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On December 1, 2016, Parker Hannifin Corporation and CLARCOR Inc. announced that the companies have entered into a definitive agreement under which Parker will acquire CLARCOR for approximately $4.3 billion in cash, including the assumption of net debt. The transaction has been unanimously approved by the board of directors of each company. Upon closing of the transaction, expected to be completed by or during the first quarter of Parker’s fiscal year 2018, CLARCOR will be combined with Parker’s Filtration Group to form a leading and diverse global filtration business. Bass, Berry & Sims has served CLARCOR as primary corporate and securities counsel for 10 years and served as lead counsel on this transaction. Read more here.

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Securities Law Exchange BlogSecurities Law Exchange blog offers insight on the latest legal and regulatory developments affecting publicly traded companies. It focuses on a wide variety of topics including regulation and reporting updates, public company advisory topics, IPO readiness and exchange updates including IPO announcements, M&A trends and deal news.

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Brook Lathram and Jonathan Nelson Author Article on Tennessee Rule of Evidence 404(b)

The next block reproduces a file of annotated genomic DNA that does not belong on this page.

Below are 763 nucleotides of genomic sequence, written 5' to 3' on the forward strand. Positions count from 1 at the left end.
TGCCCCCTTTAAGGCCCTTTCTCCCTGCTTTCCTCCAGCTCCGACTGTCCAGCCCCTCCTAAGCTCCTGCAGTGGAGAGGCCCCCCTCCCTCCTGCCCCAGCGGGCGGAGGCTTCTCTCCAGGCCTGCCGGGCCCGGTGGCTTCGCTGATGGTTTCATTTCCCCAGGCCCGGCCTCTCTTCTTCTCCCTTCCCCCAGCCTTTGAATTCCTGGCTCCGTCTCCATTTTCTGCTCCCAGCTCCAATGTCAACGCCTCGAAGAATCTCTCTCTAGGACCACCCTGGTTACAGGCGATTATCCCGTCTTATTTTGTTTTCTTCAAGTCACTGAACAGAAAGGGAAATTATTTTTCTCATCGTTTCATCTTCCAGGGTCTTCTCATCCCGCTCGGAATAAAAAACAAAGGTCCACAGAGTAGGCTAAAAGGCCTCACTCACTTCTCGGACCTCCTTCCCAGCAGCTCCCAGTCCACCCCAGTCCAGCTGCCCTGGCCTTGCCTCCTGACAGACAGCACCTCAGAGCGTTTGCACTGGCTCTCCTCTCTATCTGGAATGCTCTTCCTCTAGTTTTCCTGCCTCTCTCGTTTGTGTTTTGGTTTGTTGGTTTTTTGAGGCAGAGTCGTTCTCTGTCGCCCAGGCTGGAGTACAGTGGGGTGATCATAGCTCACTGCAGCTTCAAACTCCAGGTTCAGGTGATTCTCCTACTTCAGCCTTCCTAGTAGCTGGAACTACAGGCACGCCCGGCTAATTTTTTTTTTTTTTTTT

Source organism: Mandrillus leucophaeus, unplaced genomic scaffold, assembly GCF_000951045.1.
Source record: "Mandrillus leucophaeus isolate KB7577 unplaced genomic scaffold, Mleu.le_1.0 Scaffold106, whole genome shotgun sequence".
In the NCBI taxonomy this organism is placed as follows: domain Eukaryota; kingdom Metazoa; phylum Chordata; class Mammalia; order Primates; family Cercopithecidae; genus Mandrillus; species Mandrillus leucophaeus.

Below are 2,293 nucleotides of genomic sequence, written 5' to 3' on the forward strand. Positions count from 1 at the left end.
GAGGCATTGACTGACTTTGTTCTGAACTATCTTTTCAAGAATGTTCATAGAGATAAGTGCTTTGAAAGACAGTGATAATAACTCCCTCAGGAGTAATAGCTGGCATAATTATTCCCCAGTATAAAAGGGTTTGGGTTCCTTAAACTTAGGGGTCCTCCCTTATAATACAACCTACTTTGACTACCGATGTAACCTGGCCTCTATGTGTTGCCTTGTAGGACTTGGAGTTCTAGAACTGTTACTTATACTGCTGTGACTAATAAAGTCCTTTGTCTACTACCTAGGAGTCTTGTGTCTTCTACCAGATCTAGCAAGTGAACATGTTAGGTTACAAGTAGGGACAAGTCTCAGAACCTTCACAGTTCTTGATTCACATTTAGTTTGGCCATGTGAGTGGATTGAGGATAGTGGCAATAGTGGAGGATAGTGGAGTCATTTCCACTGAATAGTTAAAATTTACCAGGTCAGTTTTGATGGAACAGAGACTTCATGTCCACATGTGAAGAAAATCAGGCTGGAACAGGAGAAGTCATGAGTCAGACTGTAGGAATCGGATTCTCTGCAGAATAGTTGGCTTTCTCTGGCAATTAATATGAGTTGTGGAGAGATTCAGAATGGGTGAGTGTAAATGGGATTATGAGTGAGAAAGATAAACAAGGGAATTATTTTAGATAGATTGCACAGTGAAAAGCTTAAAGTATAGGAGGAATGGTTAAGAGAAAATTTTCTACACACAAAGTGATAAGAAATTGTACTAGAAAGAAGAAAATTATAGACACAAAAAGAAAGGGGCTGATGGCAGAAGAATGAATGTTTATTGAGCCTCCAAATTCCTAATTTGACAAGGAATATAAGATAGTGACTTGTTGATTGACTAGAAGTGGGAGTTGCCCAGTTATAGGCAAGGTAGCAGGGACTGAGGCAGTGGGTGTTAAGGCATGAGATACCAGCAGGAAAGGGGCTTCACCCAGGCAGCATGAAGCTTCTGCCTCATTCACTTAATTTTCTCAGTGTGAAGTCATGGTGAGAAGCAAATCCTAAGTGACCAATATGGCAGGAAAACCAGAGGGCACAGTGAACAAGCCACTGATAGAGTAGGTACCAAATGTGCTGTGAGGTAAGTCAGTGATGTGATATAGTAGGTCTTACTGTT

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January 13, 2015

Bass, Berry & Sims attorneys Brook Lathram and Jonathan Nelson authored the article, "The Time is Right to Amend Rule 404(b)," that was published in the Fall 2014 (Volume 45, Number 1) issue of the The University of Memphis Law Review. In the article, Brook and Jonathan analyze the definition of "person" established by the Tennessee Supreme Court's 2002 decision in State v. Stevens. In 2014, the Tennessee General Assembly passed the Channon Christian Act to abrogate, in part, the definition issued in Stevens. Brook and Jonathan argue that, while the latest Act is commendable, the Supreme Court Rules Advisory Commission should go further and propose to the Tennessee Supreme Court an amendment to Tennessee Rule 404(b) that makes clear that the rule applies in both civil and criminal cases and without regard to whether the "other acts" are those of a party or non-party.

To read the full article, click on the PDF link below.

Copyright 2014 The University of Memphis Law Review
Reprint permission granted.

Download Document - University of Memphis Law Review - Fall 2014

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